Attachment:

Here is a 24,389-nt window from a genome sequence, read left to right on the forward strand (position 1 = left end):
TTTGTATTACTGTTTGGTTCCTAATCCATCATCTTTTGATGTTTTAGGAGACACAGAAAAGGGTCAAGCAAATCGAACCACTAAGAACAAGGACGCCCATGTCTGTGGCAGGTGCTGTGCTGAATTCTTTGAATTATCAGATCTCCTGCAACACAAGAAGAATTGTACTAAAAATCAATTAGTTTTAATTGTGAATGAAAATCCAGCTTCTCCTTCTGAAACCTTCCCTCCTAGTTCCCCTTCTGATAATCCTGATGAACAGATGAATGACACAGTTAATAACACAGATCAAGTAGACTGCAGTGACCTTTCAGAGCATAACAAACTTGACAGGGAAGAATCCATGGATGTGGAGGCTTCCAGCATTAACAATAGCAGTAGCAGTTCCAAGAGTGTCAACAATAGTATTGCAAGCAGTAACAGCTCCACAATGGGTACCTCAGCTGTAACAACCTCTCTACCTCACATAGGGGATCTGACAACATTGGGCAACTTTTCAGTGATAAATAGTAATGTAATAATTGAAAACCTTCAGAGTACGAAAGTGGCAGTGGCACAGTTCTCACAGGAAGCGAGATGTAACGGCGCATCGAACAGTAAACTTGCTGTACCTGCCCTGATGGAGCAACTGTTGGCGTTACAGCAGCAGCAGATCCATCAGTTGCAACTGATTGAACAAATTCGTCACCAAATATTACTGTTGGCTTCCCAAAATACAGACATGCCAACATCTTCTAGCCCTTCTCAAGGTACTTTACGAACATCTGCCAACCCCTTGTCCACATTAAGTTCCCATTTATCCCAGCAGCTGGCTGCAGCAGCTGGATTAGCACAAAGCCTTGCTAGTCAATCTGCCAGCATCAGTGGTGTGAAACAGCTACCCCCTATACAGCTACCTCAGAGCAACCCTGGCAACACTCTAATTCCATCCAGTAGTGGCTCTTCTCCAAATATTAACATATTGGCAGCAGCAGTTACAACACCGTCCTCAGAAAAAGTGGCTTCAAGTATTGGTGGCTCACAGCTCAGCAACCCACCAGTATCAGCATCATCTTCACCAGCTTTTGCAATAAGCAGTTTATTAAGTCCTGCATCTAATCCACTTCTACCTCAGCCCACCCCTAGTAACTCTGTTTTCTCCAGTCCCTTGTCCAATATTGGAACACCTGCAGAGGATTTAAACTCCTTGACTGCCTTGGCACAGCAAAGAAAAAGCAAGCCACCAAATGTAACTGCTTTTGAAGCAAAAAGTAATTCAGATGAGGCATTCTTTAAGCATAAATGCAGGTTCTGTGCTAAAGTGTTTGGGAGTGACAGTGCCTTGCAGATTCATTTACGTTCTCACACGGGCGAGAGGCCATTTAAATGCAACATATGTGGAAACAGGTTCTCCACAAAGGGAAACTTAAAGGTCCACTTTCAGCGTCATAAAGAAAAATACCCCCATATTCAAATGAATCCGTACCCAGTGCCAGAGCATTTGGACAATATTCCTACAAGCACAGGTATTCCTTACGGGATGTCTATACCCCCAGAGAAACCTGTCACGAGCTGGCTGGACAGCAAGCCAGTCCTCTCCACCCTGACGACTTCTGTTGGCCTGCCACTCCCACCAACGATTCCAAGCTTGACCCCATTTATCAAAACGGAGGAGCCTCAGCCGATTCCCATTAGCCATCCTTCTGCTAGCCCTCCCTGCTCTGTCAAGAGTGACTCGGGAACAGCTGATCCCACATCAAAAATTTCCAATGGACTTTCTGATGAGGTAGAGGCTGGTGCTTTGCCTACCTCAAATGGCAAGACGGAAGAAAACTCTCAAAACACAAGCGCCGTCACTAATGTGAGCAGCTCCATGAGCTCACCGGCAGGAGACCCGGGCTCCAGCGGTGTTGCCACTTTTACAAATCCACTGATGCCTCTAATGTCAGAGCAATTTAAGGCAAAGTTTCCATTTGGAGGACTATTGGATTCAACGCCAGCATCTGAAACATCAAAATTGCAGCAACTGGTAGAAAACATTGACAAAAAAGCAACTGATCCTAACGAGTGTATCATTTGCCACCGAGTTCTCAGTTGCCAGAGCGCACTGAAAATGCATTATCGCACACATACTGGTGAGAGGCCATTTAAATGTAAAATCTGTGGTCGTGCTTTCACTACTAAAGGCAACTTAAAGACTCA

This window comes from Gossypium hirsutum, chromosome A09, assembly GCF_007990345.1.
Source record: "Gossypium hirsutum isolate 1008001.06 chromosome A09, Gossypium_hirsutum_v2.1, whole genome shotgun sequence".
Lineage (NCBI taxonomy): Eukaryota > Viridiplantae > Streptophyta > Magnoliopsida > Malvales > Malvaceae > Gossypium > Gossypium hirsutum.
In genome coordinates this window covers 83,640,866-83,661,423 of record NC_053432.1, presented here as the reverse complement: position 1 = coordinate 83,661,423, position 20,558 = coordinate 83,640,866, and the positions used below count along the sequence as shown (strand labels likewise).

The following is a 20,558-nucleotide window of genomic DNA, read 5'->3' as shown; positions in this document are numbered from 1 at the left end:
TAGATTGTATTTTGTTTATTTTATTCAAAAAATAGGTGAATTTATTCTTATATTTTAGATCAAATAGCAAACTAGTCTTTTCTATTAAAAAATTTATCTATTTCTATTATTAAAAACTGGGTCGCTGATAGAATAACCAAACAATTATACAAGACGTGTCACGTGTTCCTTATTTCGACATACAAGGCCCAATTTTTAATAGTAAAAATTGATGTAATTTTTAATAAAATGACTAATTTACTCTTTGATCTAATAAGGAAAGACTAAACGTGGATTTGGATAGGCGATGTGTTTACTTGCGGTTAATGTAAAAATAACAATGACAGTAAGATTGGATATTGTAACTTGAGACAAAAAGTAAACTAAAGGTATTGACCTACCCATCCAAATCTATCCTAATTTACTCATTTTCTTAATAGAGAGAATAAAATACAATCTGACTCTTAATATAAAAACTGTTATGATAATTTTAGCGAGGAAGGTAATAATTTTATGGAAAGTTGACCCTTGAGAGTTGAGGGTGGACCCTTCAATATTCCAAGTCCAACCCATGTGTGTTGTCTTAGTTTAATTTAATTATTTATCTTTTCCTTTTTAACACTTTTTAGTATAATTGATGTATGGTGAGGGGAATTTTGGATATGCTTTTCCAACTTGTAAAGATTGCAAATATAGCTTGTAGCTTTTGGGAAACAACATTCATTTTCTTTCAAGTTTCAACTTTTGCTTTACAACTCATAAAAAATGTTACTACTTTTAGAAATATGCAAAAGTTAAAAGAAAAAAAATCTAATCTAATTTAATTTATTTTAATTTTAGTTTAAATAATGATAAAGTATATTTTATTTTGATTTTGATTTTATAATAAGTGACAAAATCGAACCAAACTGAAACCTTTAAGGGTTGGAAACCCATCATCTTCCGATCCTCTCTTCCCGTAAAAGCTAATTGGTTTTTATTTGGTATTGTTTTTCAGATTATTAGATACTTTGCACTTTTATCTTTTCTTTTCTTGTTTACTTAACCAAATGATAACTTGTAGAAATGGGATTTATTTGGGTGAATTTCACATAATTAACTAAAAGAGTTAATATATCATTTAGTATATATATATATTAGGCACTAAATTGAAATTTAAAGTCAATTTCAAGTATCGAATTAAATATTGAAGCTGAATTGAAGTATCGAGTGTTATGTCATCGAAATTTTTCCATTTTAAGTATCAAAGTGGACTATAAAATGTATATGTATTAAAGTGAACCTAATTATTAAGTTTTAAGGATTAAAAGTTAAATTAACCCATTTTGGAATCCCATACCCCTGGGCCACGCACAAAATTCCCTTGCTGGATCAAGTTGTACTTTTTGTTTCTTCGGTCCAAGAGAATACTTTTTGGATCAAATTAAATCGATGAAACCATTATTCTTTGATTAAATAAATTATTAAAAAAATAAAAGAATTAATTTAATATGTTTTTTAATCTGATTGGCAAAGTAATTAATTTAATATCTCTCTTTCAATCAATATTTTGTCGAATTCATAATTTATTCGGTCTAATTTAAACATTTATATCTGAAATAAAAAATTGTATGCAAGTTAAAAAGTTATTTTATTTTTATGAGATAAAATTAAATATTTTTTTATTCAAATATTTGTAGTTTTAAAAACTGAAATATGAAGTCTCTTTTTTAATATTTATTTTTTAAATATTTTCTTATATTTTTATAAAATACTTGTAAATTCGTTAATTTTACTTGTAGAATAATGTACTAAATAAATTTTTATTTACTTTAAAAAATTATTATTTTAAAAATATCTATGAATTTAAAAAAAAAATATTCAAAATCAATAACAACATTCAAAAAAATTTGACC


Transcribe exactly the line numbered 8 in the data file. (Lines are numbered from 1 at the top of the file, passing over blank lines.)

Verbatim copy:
TAGATTGTATTTTGTTTATTTTATTCAAAAAATAGGTGAATTTATTCTTATATTTTAGATCAAATAGCAAACTAGTCTTTTCTATTAAAAAATTTATCTATTTCTATTATTAAAAACTGGGTCGCTGATAGAATAACCAAACAATTATACAAGACGTGTCACGTGTTCCTTATTTCGACATACAAGGCCCAATTTTTAATAGTAAAAATTGATGTAATTTTTAATAAAATGACTAATTTACTCTTTGATCTAATAAGGAAAGACTAAACGTGGATTTGGATAGGCGATGTGTTTACTTGCGGTTAATGTAAAAATAACAATGACAGTAAGATTGGATATTGTAACTTGAGACAAAAAGTAAACTAAAGGTATTGACCTACCCATCCAAATCTATCCTAATTTACTCATTTTCTTAATAGAGAGAATAAAATACAATCTGACTCTTAATATAAAAACTGTTATGATAATTTTAGCGAGGAAGGTAATAATTTTATGGAAAGTTGACCCTTGAGAGTTGAGGGTGGACCCTTCAATATTCCAAGTCCAACCCATGTGTGTTGTCTTAGTTTAATTTAATTATTTATCTTTTCCTTTTTAACACTTTTTAGTATAATTGATGTATGGTGAGGGGAATTTTGGATATGCTTTTCCAACTTGTAAAGATTGCAAATATAGCTTGTAGCTTTTGGGAAACAACATTCATTTTCTTTCAAGTTTCAACTTTTGCTTTACAACTCATAAAAAATGTTACTACTTTTAGAAATATGCAAAAGTTAAAAGAAAAAAAATCTAATCTAATTTAATTTATTTTAATTTTAGTTTAAATAATGATAAAGTATATTTTATTTTGATTTTGATTTTATAATAAGTGACAAAATCGAACCAAACTGAAACCTTTAAGGGTTGGAAACCCATCATCTTCCGATCCTCTCTTCCCGTAAAAGCTAATTGGTTTTTATTTGGTATTGTTTTTCAGATTATTAGATACTTTGCACTTTTATCTTTTCTTTTCTTGTTTACTTAACCAAATGATAACTTGTAGAAATGGGATTTATTTGGGTGAATTTCACATAATTAACTAAAAGAGTTAATATATCATTTAGTATATATATATATTAGGCACTAAATTGAAATTTAAAGTCAATTTCAAGTATCGAATTAAATATTGAAGCTGAATTGAAGTATCGAGTGTTATGTCATCGAAATTTTTCCATTTTAAGTATCAAAGTGGACTATAAAATGTATATGTATTAAAGTGAACCTAATTATTAAGTTTTAAGGATTAAAAGTTAAATTAACCCATTTTGGAATCCCATACCCCTGGGCCACGCACAAAATTCCCTTGCTGGATCAAGTTGTACTTTTTGTTTCTTCGGTCCAAGAGAATACTTTTTGGATCAAATTAAATCGATGAAACCATTATTCTTTGATTAAATAAATTATTAAAAAAATAAAAGAATTAATTTAATATGTTTTTTAATCTGATTGGCAAAGTAATTAATTTAATATCTCTCTTTCAATCAATATTTTGTCGAATTCATAATTTATTCGGTCTAATTTAAACATTTATATCTGAAATAAAAAATTGTATGCAAGTTAAAAAGTTATTTTATTTTTATGAGATAAAATTAAATATTTTTTTATTCAAATATTTGTAGTTTTAAAAACTGAAATATGAAGTCTCTTTTTTAATATTTATTTTTTAAATATTTTCTTATATTTTTATAAAATACTTGTAAATTCGTTAATTTTACTTGTAGAATAATGTACTAAATAAATTTTTATTTACTTTAAAAAATTATTATTTTAAAAATATCTATGAATTTAAAAAAAAAATATTCAAAATCAATAACAACATTCAAAAAAATTTGACC